Non-working KPIs in IT: what they can cause and how to choose the right ones
In this article, we will learn why KPIs are important to tech companies. How to see which KPI work and which don’t. What problems they can cause, and how to develop the right performance metrics for your company.
There is a postulate in management: it is impossible to successfully manage what cannot be measured. KPIs (Key Performance Indicators) are the very tools that allow you to assess, monitor and improve the way you or others work in order to achieve a goal or optimize process. Moreover, KPIs can be applied both to individual employees and teams, and to the business as a whole. IT companies are not an exception.
Why KPIs are important for IT companies?
IT companies are some of the most dynamic, fastest growing, and adaptive businesses in the world. Requirements, technologies, approaches to implementation in this area are changing at great speed. And in order to survive in an era of constant change, it is necessary to find the correct approach to management and a way to adapt to change. You cannot hide from them. You competitors will overtake you, and customers will go to other suppliers. Therefore, the speed with which you adapt and manage (i.e. measurable) change are key factors in the survival of companies.
Some startups and small companies, not only in the IT, work and develop without metrics and performance indicators. But is this the right approach?
When the project has real users, the company begins to grow. Its owners or investors expect not just survival, but predictable business growth. As it develops, there are questions that owners want to know the answers to. Where is the company located? What will help the business to grow faster? Where do we lose money? How to improve the quality of products or services, and, consequently, to conquer a larger piece of the market?
The moment when you realize the need for KPIs is a serious step towards the development of the company. If we take a step down and look at a single team, we will see a similar story. Two or three like-minded people writing code at night — it’s a hobby. A team of 5–10 or even 50 people working according to a clear schedule, for one project and with same processes, taking into account business priorities and limitations, needs active implementation and constant use of metrics (KPIs).
How to understand when selected KPIs do not work?
An example from the early 1990s. Back then, a number of global companies came up with and began to use a metric for assessing the developer’s work speed. According to it, it was supposed to pay for the work of such specialists according to the number of lines of code written per day, week, month.
The idea behind this metric lies on the surface. The more code a programmer writes, the more functionality the project gets, which means the value of the product increases. In reality, it was like this. There was a lot of code written, it was duplicated, multiplied. Because no one was interested (from the established KPIs’ point of view) to refactor the code, fix errors and create common components.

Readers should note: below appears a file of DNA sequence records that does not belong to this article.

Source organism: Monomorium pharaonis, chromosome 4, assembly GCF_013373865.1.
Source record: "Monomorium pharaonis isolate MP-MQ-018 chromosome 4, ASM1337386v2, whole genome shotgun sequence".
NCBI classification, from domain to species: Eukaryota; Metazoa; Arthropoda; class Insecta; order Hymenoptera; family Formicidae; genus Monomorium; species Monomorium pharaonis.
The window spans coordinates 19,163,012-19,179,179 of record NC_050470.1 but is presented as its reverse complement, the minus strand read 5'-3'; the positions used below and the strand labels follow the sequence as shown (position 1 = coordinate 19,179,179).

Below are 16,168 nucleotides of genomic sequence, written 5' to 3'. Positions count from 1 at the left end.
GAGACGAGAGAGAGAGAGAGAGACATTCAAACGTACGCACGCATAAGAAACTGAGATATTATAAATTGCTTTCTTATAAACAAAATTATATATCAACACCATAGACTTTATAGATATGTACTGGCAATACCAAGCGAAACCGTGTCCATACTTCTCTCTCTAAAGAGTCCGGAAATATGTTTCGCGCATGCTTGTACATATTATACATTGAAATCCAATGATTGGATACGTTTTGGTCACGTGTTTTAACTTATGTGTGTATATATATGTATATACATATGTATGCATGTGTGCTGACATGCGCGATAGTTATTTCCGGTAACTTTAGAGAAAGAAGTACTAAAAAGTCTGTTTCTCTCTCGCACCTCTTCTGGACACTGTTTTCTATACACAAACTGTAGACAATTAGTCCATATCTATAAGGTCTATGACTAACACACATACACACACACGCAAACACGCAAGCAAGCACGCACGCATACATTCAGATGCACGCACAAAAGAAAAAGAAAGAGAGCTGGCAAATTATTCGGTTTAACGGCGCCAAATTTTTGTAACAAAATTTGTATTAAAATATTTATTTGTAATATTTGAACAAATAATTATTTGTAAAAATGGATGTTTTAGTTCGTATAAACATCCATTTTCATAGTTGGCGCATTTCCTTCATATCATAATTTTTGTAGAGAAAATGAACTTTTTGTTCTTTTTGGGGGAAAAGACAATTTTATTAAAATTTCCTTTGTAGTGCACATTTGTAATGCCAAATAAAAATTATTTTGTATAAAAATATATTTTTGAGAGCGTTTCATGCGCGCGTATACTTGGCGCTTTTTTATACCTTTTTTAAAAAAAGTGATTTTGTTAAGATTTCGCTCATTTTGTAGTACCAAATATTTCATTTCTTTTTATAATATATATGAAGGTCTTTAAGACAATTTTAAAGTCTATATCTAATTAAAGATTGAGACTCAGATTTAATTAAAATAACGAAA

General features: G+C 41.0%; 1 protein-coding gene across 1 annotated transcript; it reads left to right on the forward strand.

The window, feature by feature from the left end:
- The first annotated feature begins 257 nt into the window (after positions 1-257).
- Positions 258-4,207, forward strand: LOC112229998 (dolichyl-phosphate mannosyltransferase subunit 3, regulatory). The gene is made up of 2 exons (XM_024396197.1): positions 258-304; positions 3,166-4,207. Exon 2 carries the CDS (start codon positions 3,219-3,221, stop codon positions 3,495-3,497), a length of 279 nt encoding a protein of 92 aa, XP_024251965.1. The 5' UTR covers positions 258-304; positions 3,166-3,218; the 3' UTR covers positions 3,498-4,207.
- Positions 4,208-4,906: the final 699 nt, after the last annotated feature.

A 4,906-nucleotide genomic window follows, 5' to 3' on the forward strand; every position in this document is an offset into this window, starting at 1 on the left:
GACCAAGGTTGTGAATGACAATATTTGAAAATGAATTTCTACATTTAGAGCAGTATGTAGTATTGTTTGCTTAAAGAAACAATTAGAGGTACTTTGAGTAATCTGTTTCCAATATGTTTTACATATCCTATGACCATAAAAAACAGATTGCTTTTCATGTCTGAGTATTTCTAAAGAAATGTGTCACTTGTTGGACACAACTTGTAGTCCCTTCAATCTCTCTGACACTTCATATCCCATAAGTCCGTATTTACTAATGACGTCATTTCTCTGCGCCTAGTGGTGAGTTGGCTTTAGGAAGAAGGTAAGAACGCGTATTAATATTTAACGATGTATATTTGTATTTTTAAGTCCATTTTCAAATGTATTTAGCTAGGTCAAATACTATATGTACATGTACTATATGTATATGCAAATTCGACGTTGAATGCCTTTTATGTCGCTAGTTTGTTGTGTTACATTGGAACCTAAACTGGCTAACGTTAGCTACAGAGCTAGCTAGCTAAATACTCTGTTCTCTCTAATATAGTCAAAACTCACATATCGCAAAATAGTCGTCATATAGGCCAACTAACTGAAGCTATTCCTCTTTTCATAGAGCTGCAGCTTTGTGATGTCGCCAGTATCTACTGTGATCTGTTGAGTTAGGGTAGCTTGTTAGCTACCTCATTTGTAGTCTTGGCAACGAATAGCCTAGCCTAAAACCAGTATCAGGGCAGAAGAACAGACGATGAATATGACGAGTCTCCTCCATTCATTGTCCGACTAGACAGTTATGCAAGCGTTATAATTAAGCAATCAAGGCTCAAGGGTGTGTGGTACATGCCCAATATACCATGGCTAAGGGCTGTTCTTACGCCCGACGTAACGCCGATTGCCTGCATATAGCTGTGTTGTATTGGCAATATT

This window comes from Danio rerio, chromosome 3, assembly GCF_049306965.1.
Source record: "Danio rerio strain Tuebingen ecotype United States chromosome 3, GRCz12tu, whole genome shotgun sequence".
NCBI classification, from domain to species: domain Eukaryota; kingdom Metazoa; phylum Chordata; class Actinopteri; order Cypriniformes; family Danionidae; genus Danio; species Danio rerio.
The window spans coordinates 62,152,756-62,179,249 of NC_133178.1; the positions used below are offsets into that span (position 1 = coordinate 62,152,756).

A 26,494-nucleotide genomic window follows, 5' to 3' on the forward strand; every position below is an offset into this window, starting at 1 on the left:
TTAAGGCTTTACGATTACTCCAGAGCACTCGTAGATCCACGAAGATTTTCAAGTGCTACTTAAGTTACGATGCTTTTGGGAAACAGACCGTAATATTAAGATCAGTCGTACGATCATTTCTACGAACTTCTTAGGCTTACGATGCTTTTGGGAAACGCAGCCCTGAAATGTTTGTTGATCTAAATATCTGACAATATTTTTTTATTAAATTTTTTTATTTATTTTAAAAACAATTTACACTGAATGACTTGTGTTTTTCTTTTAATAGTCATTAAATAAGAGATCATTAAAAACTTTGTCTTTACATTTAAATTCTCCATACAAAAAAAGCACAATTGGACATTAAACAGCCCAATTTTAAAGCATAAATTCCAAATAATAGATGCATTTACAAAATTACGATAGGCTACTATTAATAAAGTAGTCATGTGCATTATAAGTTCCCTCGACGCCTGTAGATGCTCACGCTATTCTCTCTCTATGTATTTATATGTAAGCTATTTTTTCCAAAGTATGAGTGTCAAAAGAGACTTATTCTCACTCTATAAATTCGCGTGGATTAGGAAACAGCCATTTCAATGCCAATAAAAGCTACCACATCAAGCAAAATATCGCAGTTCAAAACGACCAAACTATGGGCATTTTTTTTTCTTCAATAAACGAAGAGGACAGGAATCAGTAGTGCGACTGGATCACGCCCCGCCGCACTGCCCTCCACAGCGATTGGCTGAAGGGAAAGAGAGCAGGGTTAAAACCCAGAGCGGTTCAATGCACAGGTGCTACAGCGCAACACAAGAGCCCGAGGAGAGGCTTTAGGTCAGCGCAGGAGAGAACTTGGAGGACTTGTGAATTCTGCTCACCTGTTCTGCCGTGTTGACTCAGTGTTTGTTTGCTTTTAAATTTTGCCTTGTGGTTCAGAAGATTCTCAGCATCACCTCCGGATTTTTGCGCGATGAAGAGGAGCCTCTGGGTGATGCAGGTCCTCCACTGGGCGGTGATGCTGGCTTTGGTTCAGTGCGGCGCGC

Another example from 2000s. The management of a respected IT company introduced a new rewarding system for developers. It was something like this: a corrected defect on the weekend was rewarded twice as much as on a working day. The purpose of this metric is clear. To encourage employees to make additional efforts to improve the product quality on weekend.
In the first couple of weeks, it worked as it was intended. However, several smart employees “hacked” the system. They prepared updates during the workdays and uploaded them in the repository on Saturday. As a result, resourceful guys raised their income without increasing their contributions to the project.
Then there was a chain reaction. During the working week, most of the team did not fix defects, but waited for the weekend. They came to the office for 15 minutes and uploaded all the accumulated updates. After three months, the company had to abandon this metric and recognize it as ineffective in this form.
Simple KPIs in IT projects will simply not work at best, and at worst they will become disastrous. Although there are still teams and companies trying to measure the success of employees and project with similar not considered metrics.
There could be several problems when implementing KPIs:
- The selected or created KPIs do not correspond to the strategic goals of the company. The metric solves some local problem that lies outside the business development goal or even interferes with its development
- The targets or limits are defined incorrectly. If they are too low and easily achievable, it will lead to the demotivation and lack of development of employees. And absolutely unachievable — to the denial of goals and employees’ nihilism, who will only pretend that they are working on the assigned tasks.
- Employees do not understand the KPIs logic. The team should understand and share the idea, behind each metric. Otherwise, you will get either ignorance of the goals or incorrect prioritization
- KPIs are redundant. Employees can get overwhelmed by the abundance of goals, metrics, and threshold requirements. The worst thing a manager can think of is assigning conflicting KPIs. When the performance of one KPI negates the work on another criterion, or vice versa.
Therefore, the set of performance indicators should be:
- accepted by all employees
- aimed at improving the efficiency of the process or accelerating the result
As a result, KPIs should become a part of the company’s strategy and in no way contradict it.
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Originally published at https://www.luxoft-training.com.